The sclera is the white outer coat of the eye of the eye. Scleral contact lenses are a thin rigid gas permeable (RGP) lenses that are supported by the sclera. Superior comfort, stability and vision are the results of the support provided by the sclera and the optics of this innovative lens material.
Unlike their smaller corneal counterpart RGP or HGP (hard gas permeable) corneal lenses, scleral RGP lenses fit beneath the upper and lower lids. This fit gives them comfort equal to and often surpassing a soft lens.
Scleral contact lenses were the first contact lenses invented in 1887, and were made of glass. Plastics suitable for contact lenses were invented in the 1930’s. It wasn’t until new gas permeable materials were developed in the 1990’s that scleral lenses began making strides for correction of many challenging eye problems. Since 2010, to the present, the newest materials allow as much oxygen through the rigid material as advanced soft lenses.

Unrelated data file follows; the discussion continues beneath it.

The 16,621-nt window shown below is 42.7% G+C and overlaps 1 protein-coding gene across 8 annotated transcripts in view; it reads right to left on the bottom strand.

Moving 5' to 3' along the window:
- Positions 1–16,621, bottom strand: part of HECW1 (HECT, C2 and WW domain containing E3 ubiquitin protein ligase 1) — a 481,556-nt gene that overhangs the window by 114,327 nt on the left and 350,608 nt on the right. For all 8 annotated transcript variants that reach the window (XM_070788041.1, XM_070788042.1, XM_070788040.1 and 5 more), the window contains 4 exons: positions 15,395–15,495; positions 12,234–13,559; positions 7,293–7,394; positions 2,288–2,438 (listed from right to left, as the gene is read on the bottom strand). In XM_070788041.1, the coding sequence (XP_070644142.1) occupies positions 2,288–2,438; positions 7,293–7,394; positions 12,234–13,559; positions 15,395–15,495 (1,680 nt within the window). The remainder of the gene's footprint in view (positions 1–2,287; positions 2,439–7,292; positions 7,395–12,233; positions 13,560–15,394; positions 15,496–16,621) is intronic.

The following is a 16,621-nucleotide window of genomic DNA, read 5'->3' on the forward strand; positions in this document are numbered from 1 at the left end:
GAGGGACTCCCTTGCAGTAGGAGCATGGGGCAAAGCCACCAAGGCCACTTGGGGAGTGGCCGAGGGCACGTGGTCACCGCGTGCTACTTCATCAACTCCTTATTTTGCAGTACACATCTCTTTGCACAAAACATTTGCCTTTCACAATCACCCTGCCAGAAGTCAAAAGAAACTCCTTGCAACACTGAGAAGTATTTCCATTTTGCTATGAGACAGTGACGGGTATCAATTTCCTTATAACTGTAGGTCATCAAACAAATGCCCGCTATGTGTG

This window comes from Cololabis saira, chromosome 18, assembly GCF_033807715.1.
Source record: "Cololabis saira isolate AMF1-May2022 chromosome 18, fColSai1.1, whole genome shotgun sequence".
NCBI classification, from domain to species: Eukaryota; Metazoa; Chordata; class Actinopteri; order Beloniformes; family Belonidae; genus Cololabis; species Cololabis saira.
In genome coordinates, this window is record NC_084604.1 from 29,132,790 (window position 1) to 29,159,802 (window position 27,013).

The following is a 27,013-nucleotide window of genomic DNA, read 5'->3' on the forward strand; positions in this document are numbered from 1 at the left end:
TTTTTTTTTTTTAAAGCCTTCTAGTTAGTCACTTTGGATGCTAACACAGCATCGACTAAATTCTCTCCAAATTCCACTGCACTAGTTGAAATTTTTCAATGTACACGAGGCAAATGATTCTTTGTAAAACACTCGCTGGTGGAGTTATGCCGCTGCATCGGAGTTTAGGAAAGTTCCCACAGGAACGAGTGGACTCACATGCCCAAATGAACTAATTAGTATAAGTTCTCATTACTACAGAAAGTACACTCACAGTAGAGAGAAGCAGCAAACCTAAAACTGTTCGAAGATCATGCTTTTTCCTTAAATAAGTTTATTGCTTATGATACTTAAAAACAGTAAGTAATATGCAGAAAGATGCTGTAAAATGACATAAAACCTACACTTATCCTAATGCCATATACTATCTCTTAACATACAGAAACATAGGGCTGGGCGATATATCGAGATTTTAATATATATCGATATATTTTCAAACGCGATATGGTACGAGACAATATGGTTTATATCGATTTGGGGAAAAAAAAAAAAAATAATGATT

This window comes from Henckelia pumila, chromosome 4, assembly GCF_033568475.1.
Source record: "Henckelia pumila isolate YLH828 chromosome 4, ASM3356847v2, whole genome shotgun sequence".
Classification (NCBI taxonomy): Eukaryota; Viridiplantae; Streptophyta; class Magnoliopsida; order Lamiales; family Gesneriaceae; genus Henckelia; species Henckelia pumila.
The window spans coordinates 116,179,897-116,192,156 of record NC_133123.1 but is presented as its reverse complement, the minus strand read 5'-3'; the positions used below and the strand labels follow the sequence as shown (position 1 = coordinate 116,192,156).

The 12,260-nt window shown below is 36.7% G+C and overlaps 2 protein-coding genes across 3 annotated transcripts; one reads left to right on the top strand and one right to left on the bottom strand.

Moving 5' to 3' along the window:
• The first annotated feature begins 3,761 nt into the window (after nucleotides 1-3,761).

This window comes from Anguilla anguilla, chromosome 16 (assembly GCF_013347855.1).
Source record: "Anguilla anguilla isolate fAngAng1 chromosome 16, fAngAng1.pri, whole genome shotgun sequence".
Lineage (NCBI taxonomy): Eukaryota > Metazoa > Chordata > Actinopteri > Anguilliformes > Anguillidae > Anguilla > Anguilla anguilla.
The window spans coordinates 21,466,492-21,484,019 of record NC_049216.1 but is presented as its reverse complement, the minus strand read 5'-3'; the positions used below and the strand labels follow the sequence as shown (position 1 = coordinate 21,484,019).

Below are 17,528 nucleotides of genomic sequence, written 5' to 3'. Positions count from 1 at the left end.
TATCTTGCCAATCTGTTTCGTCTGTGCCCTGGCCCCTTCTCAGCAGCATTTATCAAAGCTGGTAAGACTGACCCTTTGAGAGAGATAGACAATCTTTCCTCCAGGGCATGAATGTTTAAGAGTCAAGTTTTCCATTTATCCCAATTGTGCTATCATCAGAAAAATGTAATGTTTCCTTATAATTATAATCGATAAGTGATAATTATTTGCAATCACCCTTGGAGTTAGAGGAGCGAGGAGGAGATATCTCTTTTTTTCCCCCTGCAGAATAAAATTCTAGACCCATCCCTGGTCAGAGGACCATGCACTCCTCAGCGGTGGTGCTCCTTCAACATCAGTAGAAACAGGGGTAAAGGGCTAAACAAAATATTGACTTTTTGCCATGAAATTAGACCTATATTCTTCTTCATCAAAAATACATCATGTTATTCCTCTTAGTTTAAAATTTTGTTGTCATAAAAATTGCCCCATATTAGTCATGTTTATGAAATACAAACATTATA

Today’s scleral lenses are making a comeback. They offer exceptional safety, comfort and the sharpness of vision and provide for a wide variety of conditions. Prescriptions are available in scleral designs for normal corneas as well as disfigured, diseased and irregular corneas.
Sclerals are ideal for low to high astigmatism in all prescriptions. They even come in multifocal designs for presbyopia (over 40’s vision). Scleral contact lenses have been a vision saver for many patients previously intolerant of soft or rigid contact lens designs.
Some patients present with damaged corneal tissue from disease or accidents. Scleral contact lenses trap a reservoir of fluid behind the lens. This fluid protects the cornea, and may even allow it to heal in some cases.
Some of the conditions for which Scleral contact lenses are a good fit for are the following:
- Astigmatism: No need to worry about lens rotation!
- Presbyopia (bifocal designs)
- Pellucid corneal degenerations
- Dry Eye
- Sjogren’s Syndrome, Stevens-Johnson syndrome, and neurotrophic keratopathy
- Corneal scar tissue obscuring vision from surgery, abrasions, ulcers, or trauma.
- Corneal transplants
- Post RK (Radial Keratotomy)
- Post-LASIK or PRK.
- Allergic eye conditions
- Sports: The lens is protected by the lids and does not dislocate as RGP corneal lenses or soft lenses